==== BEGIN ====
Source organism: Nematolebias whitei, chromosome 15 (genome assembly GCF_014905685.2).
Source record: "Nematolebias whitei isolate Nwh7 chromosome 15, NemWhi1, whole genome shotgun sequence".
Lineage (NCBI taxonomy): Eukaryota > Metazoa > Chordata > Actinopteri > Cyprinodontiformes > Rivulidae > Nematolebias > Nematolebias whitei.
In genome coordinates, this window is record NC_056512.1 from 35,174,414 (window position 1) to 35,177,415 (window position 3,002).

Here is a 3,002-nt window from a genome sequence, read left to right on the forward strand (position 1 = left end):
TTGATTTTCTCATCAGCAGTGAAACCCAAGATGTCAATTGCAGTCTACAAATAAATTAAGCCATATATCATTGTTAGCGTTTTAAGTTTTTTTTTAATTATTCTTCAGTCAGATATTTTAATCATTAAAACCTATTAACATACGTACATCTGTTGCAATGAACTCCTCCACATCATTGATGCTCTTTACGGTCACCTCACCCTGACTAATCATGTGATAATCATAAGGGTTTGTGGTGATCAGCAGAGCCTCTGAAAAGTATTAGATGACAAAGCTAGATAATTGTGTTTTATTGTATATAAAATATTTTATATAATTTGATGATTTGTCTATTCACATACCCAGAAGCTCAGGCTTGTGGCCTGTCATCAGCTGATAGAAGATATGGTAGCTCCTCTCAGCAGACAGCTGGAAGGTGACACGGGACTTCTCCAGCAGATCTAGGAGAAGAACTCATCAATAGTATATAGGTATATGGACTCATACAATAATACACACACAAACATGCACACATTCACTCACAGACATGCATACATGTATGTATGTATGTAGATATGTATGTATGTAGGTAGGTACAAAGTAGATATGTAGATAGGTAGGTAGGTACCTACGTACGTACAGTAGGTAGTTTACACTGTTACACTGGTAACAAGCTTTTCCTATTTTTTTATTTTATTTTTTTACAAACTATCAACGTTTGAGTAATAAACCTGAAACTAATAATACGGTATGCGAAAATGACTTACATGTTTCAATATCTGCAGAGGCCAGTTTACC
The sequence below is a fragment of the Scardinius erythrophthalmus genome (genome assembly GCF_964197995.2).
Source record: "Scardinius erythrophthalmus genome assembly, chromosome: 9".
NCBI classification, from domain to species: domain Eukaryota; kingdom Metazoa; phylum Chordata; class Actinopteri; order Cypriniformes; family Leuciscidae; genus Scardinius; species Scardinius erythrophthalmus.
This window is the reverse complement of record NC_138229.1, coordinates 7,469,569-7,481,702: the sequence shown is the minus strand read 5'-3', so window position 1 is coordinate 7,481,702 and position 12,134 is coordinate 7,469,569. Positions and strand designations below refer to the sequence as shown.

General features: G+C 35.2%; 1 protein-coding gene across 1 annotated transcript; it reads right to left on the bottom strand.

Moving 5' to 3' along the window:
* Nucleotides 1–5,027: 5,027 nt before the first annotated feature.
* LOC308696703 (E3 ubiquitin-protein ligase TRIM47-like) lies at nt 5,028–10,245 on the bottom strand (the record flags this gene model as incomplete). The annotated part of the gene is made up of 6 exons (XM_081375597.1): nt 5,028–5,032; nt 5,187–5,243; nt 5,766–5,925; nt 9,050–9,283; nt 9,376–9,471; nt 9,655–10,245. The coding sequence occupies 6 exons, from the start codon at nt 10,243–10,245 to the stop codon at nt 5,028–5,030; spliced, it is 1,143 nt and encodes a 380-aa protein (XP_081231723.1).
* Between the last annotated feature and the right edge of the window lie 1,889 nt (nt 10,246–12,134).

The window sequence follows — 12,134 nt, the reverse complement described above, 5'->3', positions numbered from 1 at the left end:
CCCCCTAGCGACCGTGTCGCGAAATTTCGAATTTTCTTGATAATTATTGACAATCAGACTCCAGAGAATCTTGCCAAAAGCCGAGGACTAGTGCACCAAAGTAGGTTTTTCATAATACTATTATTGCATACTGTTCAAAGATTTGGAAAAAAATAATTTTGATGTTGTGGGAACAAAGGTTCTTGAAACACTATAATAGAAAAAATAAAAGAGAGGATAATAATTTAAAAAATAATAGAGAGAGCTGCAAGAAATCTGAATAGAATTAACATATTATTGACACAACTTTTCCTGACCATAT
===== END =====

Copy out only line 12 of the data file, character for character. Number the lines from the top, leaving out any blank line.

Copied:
Moving 5' to 3' along the window: